Basic tools for drawing
Today I thought I would share some tools that I have been using in my drawings and illustrations. If this is something that interest you keep reading...
Let's start with the basic, pencil. Charcoal pencil. Sometimes I use mechanical pencils 0.5 with HB mine. Lately I've been using pencils more. Any HB pencil is fine for me, but I have tendecy to choose the one in the picture - N2 Pencil (HB) from the brand Staedtler. Why, you might wonder, because the charcoal mine is more resisting (doesn't break as much as other brands) and also it's very easy to sharp. I prefer use a very sharp pencil, so I'm always sharping mine.
Other staple in my drawings is black markers. Specially the fine liners - which usually are either 0.05 or 0.1. Lately I've been gravitating more to the 0.1 mainly because it's more resisting to pressure. When I want thicker lines I use either 0.3 or 0.5. As for the brands - the first one that I've started to use was Staedtler (mainly because that was what was available). Later I found Micron Sakura, it's bit more affordable. As for the quality I think they are both equal. This year I've been trying other brands, such as Sharpie, Edding 1900 and Mitsubishi (Uni Pin Fine Line).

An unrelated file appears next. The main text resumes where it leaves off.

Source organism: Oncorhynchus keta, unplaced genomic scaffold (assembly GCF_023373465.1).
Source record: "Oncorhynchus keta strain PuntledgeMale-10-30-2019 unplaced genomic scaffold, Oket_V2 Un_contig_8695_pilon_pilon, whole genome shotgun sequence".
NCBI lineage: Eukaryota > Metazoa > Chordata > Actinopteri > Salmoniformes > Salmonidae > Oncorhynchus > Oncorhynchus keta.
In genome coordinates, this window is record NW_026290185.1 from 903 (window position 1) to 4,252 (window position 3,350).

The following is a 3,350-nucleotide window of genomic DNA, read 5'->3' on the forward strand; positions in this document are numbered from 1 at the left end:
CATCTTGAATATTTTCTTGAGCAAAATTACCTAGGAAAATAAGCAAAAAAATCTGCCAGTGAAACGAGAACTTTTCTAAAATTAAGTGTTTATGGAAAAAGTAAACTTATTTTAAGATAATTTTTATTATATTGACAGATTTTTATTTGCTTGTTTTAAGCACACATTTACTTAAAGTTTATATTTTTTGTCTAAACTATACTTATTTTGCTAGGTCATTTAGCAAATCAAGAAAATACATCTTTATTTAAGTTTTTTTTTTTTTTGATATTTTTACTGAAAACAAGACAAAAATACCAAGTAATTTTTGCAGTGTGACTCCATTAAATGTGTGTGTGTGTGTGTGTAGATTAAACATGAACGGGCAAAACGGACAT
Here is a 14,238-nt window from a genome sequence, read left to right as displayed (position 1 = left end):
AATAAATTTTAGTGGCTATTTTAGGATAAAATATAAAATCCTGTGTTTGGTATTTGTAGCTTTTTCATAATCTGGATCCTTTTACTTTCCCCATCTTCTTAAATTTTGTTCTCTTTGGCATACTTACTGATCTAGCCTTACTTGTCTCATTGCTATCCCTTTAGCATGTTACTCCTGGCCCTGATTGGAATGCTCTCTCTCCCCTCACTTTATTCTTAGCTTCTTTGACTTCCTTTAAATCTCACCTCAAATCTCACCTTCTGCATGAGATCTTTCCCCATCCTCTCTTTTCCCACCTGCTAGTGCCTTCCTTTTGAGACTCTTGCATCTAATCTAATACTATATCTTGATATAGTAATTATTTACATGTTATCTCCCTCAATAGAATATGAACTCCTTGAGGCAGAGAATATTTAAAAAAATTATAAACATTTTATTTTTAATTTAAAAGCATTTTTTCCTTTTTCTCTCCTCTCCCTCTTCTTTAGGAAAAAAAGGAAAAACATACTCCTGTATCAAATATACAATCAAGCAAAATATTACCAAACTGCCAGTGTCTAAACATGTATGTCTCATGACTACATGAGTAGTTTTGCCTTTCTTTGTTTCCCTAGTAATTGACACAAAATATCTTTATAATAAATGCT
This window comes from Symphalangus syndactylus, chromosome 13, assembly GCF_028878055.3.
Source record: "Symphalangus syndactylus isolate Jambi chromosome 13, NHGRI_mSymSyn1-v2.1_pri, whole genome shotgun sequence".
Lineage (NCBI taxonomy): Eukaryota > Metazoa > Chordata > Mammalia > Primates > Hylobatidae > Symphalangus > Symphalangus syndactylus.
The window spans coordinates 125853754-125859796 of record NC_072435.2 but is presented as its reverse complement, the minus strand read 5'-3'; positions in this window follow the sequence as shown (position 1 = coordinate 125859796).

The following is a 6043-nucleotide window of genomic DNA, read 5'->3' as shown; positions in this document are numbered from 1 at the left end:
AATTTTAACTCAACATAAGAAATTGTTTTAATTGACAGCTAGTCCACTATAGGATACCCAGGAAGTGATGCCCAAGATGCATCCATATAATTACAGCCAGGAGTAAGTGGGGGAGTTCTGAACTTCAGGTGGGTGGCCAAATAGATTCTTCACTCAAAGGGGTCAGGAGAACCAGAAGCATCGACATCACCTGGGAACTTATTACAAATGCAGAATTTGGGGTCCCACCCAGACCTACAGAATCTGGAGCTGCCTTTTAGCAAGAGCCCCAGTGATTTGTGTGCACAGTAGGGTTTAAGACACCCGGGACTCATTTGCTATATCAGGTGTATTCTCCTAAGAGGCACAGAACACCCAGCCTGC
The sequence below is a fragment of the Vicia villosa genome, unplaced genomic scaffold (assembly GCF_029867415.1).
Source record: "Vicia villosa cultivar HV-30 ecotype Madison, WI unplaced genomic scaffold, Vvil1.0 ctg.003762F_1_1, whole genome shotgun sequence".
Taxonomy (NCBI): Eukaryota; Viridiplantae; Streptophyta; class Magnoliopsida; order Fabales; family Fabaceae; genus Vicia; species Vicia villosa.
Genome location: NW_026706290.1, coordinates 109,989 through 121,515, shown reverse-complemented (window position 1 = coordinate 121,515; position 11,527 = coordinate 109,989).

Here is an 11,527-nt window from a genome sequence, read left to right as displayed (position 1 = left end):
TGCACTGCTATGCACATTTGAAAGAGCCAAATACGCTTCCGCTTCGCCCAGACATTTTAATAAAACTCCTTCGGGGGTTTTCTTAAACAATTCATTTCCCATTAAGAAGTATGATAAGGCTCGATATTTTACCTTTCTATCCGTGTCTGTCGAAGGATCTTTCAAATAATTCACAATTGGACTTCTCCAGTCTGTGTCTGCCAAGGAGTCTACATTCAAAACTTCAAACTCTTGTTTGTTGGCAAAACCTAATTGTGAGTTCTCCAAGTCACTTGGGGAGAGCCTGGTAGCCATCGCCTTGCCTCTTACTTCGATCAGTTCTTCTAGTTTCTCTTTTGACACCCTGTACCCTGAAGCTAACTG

This is the Kuretake Brush Writter in Grey, Blue Grey and Light Grey. I like to used them for shading. They are also interesting to make some calligraphy, specially the darker colours (although I still have a lot to learn in that area). Note - in some countries the brand of these brush pens is Zig and in others is Pentel.
Brush Pens with Black Ink. The first two are Kuretake and they imitate the traditional Japanese brushes. The third one is the Pentel Brush Pen. Using these sort of pens to make my line art is something that I'm still learning to work with, but they create very interesting lineart.
Last are White Gel pens, the first one is from Uni-Ball (Mitsubishi Pencil) and the other one is a Gelly-Roll by Sakura. I use them to create highlights.
This small reflection led me to a thought I had before, that the best art supplies (in my opinion - from the ones I've tried and tested) are either made in Japan or Germany. What's the big difference (specially if you're an artist that it's starting building their art supplies "collection"/tools) is that the products made in Europe are more expensive than the Japanese. On the other hand, until a few years ago these Japanese brands weren't so broadly available. For example, I live in small town, I only have a stationary shop in it (at this time). It's a good stationary shop, but it doesn't have everything. Only a couple years ago it started to have the Micron Sakura markers. So far I never saw the brush pens there (I had to get mine from an online shop).
My advice though is, if you can, always try the art supplies before purchasing them. If that's not possible (because many places have them closed, or you can only find them online) research the art supplies. Read reviews. And if you still have questions, try approach other artists that used them.